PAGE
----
The Proverbial Elephant In the Room?





The Proverbial Elephant in the Room?

Inheritance tax (IHT) receipts are predicted to reach a staggering £10bn annually by 2030, almost doubling the current figures, according to analysis from leading financial institutions.

Basing the prediction on current revenue trends and assuming a continuation of the current regulatory environment, this comes as the nil rate band (one of the most important means of protecting an Estate from IHT) reaches its 10th anniversary of being fixed at £325,000.

As asset values particularly property increase rapidly but the nil rate band remains static, more people than ever are caught in the IHT trap.  Figures indicate that around 18% of Estates worth up to £1m are failing to put in place an IHT plan, even though there are options available within the existing rules to reduce an IHT bill.

Unfortunately discussing this kind of financial planning remains very much the ‘elephant in the room’ and many people are reluctant to discuss it, even with their financial advisers.   The consequence of this is that many families are paying hefty tax bills that proper planning could have completely avoided.  Being uncomfortable about discussing financial matters with loved ones can mean families lose out financially not only because of tax issues but also with family conflict and significant disputes over inheriting.

The most important thing to consider is making a Will.  A surprising number of high net worth high profile celebrities have passed away intestate.  This causes literally years of legal wrangling over their Estates, with the lawyers perhaps benefiting more than the deceased’s family.  The very idea that the law will decide how your Estate is distributed should be enough to motivate anyone to get their affairs in order.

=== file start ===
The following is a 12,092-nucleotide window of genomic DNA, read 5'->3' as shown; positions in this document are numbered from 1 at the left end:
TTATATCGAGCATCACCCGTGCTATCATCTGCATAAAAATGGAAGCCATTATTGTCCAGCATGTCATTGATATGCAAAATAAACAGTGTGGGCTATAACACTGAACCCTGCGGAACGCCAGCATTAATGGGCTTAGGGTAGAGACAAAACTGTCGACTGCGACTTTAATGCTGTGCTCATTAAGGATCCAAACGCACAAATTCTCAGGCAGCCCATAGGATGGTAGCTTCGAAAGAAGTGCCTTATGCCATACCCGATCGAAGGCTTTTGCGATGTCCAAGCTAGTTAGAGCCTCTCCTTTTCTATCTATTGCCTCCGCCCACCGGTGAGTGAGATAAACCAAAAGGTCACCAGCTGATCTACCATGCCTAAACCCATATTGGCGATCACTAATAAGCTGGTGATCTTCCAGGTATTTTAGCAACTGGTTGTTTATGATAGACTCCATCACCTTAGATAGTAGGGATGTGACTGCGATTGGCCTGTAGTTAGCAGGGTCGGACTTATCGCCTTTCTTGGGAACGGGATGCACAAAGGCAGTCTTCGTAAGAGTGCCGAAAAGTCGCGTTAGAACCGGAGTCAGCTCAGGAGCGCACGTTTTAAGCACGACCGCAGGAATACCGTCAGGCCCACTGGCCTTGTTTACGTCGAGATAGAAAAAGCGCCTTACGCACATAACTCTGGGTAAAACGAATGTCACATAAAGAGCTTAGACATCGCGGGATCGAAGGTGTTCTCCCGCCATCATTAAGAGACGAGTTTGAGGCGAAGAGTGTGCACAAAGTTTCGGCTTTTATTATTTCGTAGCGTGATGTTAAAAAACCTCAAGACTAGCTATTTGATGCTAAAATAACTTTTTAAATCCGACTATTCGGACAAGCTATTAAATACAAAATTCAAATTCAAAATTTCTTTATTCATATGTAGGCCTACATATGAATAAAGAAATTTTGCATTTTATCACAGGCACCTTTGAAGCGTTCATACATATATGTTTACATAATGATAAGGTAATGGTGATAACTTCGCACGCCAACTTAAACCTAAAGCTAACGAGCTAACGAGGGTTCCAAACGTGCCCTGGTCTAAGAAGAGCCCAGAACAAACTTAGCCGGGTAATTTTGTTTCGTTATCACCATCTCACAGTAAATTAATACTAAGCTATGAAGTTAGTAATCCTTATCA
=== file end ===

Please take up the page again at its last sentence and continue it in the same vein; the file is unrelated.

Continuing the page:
In a recent survey taken by Censuswide it was noted that

24% of parents with adult children have talked openly to them about the issue of inheritance

30% of parents have talked to their family about their Will – only 36% have made their children executor of their Estate.

Although 36% of parents have made their children executors of their estate, only 11% of young people are aware that they are an executor.

Children assume their parents have made provisions with 19% saying their parents had no Will.  In reality 44% of parents don’t have a Will.

In the survey 62% of millennials would be unhappy, citing feelings of betrayal, jealousy or financial insecurity if their parents favoured their siblings by leaving them more in their Wills or left them out entirely.  Despite this 19% of parents admitted they are not planning to divide their estate equally amongst their children.

Most people admit to not understanding the principles of IHT.  IHT rules can be complicated, but there are a number of steps an individual can take to reduce or entirely avoid IHT provided they plan ahead.   It is worth giving some thought to this sooner rather than later to maximise control over your assets after your death.   Giving away money is one of potential solutions, since gifts out of regular income which are not deemed to affect the giver’s standard of living are IHT free on day one, as are certain smaller gifts. Investments in companies that qualify for business property relief is also recommended as these typically become IHT free after 2 years.    Investing in an AIM ISA will have a similar outcome.   It is important to be aware that all these actions have both positive and negative implications and so any decisions need to be carefully made.

However you decide to bequest your assets it is crucial that you speak to an experienced professional and impartial advisor to ascertain the best outcome for your loved ones.  Contact us now for the peace of mind that effective planning brings.